Agassi goes commando to fight for honesty about an amazing career
After all the revelations in his book, the maverick American has shocked fans with a shorts story, writes Paul Newman in New York
Saturday 04 September 2010
It is four years since Andre Agassi brought down the curtain on his career but the 40-year-old Las Vegan can still light up a stage.
Play was in full swing on Thursday night here at the US Open – where Agassi began his career in 1986 with defeat to Jeremy Bates and ended it 20 years later – when the eight-times Grand Slam champion was given a standing ovation before taking his seat at Manhattan's Town Hall.
Hundreds of fans had paid up to $150 (about £97) to spend "A Special Evening with Andre Agassi". For the next two hours they listened as he was interviewed about his autobiography, which was published at the end of last year.
They do not do understatement in these parts. Rick Reilly, the interviewer, described Open as "the Sistine Chapel of sports books", while Agassi said J R Moehringer, his ghost, would go down as "one of the greatest writers of our time".
It is certainly a tome memorable for its honesty. Agassi describes his use of crystal meth, his subsequent lies after a positive drugs test, his "tanking" of matches, his failed marriage to Brooke Shields and his hatred of tennis. He even describes how he spent several years wearing a wig on court.
Reilly's opening question, nevertheless, went straight to another revelation: from the 1999 French Open onwards Agassi did not wear anything under his shorts. "I got to the locker room and realised I'd forgotten my underwear," Agassi told the audience. "What can a man do? I just commandoed it. After that it was a case of 'If it ain't broke, don't fix it'. It actually feels good." He added: "I don't want to unsettle you, but I'm actually freebagging tonight."
Agassi's father, an Armenian who grew up in Iran before emigrating to America despite not speaking a word of English, was obsessed by an ambition to make his son a tennis champion. From an early age Agassi was forced to practise for hours as "the dragon", his name for the ball-feeding machine installed in their backyard, forced him to hit up to 4,000 shots a day.
"Dad used to introduce me as the future No 1 player in the world," Agassi said "We had two rules in the house: you will brush your teeth and play tennis – but not in that order."
Agassi said his father had not read the book and had no intention of doing so. Agassi phoned him, concerned at what his reaction might be to the reviews and wanting to point out that it was "a loving portrait" of his father. Agassi recalled: "He said: 'I'm 80 years old. What do I care? If I could do it all again I would do the same, except I wouldn't have you playing tennis. You'd play baseball or golf instead: you play longer and you can make more money.'"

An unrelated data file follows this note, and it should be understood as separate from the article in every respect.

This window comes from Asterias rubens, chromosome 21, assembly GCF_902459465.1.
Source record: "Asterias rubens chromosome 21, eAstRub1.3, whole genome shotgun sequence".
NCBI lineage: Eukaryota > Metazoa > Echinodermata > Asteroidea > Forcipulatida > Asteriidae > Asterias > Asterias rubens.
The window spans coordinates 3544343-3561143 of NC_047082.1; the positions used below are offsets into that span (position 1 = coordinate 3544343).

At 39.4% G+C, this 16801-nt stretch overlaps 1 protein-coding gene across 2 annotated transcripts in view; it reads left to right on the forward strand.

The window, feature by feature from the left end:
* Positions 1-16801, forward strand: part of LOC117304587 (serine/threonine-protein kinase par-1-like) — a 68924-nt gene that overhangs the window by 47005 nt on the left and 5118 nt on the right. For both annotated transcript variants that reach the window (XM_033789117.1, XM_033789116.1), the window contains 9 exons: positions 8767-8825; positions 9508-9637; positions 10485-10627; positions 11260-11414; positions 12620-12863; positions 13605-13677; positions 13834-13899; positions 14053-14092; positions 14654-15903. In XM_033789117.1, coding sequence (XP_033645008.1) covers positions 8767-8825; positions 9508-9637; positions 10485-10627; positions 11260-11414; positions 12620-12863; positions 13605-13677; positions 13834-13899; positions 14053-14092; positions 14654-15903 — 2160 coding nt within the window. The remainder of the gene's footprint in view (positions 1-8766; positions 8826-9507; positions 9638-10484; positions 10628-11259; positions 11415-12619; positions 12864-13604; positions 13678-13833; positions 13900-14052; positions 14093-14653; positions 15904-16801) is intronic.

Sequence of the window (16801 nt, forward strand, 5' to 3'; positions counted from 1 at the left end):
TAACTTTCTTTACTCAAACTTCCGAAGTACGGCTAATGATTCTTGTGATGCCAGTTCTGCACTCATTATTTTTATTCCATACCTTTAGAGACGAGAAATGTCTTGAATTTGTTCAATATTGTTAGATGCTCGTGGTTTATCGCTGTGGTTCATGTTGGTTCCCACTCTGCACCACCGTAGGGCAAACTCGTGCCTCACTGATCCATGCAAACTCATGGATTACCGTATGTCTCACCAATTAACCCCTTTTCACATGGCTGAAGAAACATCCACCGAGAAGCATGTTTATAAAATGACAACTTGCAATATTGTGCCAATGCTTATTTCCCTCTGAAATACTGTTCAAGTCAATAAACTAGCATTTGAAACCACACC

Some reaction to the book has been unfavourable. Martina Navratilova suggested some of Agassi's titles should be taken away because he should have been suspended at the time he won them. He was reluctant to get into a slanging match. "It bothered me what she said. She was wrong. But my book is about forgiveness. I try not to react to what was said."
Asked what crystal meth did for him, Agassi said: "I had a lot of energy. I was like Speedy Gonzalez. I didn't know what to do with it. I would do lots of cleaning. I would lock myself in the house and do all this cleaning and make sure the laundry was perfect. I was like Martha Stewart on steroids."
Agassi revealed that he had not spoken to Shields since the book's publication. He said she had never met Steffi Graf, his current wife, though the actress had called their home on one occasion. "Steffi picked up the phone," Agassi said. "I did what anyone would do and changed our number."
Pete Sampras was Agassi's constant rival and is not spared in the book, particularly in relation to his alleged meanness. "He was fundamentally my antithesis," Agassi said. Asked by Reilly what Sampras brought out in him and whether he liked him or not, Agassi replied: "The worst in me – and no."
The evening wound up with a brief question-and-answer session, though for some it was simply a chance to acknowledge their hero. "Thank you for your honesty," one questioner said to loud applause. "People say you diminished the game. I say you elevated the game."
Afterwards Linda Peters, a fan from Florida, waited patiently for Agassi to sign her copy of his book. "I'm the same age as Andre and feel like I've grown up with him," she said. "I loved what he did for the game and what he still does for it. I'm not delighted about the drug-taking and the tanking of matches. I would argue with him about them, but I commend him for being so open."
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